CLEVELAND, Ohio – City Council launched an effort Monday to tackle the so-called “digital divide” in Cleveland – the gap in access to the Internet that has left as much as two-thirds of the Cleveland school children unable to go online in their homes.
Council President Kevin Kelley opened the first of what he expects will be many hearings hearing by noting that the COVID-19 coronavirus crisis laid bare the impact of the divide as children were forced to attend school remotely and people tried to do their jobs online.
“Now is the time to strike because there’s so much attention on it,” Kelley said. “The goal is to come up with a plan that city council can be a partner in … and support to get to the finish line, which is to provide affordable accessible service to all Clevelanders.”
As Ohioan’s took to their homes to try to slow spread of the coronavirus, the impact of no Internet access or poor service quickly became apparent.
- Cleveland schools has estimated as many as two-thirds of its students do not have sufficient access – something the city, the school district and organizations like the Cleveland Foundation have scrambled to address.
- Employees confined to working at home need access capable of handling Zoom meetings, which requires greater download speeds than just scanning pages.
- Digital C, a nonprofit trying to expand Internet access, has regularly ranked Cleveland among the worst cities for connectivity in the country.
Among those who joined City Council for the meeting Monday were people involved with the issue: Dorothy Baunach, Digital C’s CEO; Leon Wilson, the Cleveland Foundation’s director of digital innovation; two representatives from Novarum, the company that engineered a Wi-Fi system a decade ago for Old Brooklyn residents; and Curtis Timmons, the Cleveland schools’ chief information officer who is tackling remote learning in the school district.
All agreed that the causes of the divide, and the solutions, revolve around money.
An Internet connection from a major carrier such as AT&T or Spectrum often is out of reach, topping $50 a month, Wilson said.
“There’s a direct correlation with poverty,” Wilson said. “We use this term [digital divide] so much. What we really should be saying is a lack of social inclusion.”
Fiber optic connections directly to households are the strongest, but also the most expensive systems to build. Wi-Fi systems, boosted by signals from tall buildings or transmitters below the tree canopy or perhaps atop Cleveland Public Power light poles, might be a way to lower the monthly bill.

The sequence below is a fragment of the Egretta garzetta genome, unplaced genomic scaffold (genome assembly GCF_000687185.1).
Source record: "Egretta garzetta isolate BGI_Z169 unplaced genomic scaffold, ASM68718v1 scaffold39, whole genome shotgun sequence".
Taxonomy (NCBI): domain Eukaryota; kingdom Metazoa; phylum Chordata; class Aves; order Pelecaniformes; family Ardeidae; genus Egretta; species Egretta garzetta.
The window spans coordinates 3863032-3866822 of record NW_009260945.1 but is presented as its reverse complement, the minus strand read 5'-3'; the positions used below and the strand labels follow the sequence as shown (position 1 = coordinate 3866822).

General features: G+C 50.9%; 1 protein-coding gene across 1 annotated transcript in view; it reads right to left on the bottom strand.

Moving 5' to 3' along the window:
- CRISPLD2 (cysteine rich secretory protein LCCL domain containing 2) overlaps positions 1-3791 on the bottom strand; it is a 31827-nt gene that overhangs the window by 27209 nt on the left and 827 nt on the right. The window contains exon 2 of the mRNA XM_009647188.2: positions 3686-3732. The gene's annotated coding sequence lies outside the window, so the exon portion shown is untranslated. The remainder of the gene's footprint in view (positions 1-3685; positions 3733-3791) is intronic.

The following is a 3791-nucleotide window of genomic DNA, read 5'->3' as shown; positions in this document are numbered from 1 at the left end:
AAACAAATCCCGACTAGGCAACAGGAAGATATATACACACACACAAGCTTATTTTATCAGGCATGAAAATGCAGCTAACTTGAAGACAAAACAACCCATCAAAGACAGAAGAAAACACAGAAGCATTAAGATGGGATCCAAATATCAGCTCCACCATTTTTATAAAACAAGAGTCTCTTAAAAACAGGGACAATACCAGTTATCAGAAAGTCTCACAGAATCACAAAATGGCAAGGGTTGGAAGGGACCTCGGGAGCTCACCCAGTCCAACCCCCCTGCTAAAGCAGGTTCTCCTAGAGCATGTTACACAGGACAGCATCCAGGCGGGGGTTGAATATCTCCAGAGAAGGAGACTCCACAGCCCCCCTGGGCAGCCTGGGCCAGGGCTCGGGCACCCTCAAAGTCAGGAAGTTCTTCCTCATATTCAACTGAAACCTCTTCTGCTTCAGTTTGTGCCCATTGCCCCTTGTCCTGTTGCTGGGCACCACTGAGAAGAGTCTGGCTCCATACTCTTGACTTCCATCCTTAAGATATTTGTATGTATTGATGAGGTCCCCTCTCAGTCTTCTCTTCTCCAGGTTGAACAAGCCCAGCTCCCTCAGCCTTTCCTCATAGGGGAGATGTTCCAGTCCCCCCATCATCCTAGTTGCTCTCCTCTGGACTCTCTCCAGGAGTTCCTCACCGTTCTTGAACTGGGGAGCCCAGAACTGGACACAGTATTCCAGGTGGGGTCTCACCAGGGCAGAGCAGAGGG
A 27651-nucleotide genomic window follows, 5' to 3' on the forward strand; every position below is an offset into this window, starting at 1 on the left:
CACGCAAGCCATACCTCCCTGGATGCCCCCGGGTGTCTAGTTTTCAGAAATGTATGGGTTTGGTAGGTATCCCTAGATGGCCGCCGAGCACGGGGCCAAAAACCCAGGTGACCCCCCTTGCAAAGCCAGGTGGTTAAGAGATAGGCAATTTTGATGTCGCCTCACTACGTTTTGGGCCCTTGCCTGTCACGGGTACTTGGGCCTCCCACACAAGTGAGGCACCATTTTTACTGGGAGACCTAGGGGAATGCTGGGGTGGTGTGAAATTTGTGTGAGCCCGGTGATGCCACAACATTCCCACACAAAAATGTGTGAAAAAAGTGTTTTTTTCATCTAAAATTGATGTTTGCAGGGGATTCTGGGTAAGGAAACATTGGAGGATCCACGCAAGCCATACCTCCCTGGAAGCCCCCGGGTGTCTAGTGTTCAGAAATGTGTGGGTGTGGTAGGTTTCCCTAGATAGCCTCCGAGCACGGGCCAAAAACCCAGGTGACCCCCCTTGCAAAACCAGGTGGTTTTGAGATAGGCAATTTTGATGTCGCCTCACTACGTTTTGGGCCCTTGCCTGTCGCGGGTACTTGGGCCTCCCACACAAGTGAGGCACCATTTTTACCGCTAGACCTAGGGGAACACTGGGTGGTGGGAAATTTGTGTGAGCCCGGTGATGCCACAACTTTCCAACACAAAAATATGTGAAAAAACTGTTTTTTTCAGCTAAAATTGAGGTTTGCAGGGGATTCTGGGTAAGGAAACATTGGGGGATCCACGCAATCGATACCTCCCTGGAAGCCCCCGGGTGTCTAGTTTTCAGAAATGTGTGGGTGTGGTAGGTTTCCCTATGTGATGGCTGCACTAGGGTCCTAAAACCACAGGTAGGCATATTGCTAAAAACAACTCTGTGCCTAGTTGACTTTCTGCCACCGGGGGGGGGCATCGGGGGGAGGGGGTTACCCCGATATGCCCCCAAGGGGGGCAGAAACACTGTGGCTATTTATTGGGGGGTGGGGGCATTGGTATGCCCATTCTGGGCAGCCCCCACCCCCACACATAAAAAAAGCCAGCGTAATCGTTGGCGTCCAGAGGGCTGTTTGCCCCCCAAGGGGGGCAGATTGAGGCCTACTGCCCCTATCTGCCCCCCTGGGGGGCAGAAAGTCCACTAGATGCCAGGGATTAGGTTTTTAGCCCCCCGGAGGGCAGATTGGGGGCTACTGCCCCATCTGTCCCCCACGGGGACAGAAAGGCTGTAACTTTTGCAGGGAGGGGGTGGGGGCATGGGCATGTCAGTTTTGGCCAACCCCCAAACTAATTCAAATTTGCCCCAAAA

That has been Digital C’s focus through partnerships with Cuyahoga Metropolitan Housing Authority and its Empower CLE projects in several Cleveland neighborhoods.
The Cleveland Foundation has worked similarly with Cleveland schools and through a group called the Digital Equity Coalition.
The system in Old Brooklyn, Kelley’s Ward 13, cost more than $1 million to put together, paid for with a mix of federal funding, city revenues and contributions from private nonprofit sources.
This isn’t the first big social issue City Council has taken on. In recent years, working with Mayor Frank Jackson’s administration, it has pushed initiatives to tackle poisoning from lead paint in houses, high infant mortality rates, the cost to seniors of maintaining their homes on fixed incomes and legal counsel for Impoverished families facing eviction.
But this initiative comes at a time when there is uncertainty about Cleveland’s financial footing. Income tax revenues have declined. And if people don’t return to working downtown, the city could lose tens of millions of dollars of income taxes it collects from suburban commuters.
But the issue is too important to not take on, Kelley said, particularly as Cleveland schools prepare to start the year with at least nine weeks of remote learning.
“If we have nine weeks of remote learning for kids and they don’t have good access, that’s a problem,” Kelley said in an interview with cleveland.com after the hearing.
“I have to acknowledge it’s not going to be easy and it’s not going to be free,” Kelley said. “There’s a cost of doing nothing, as well.”
Website of source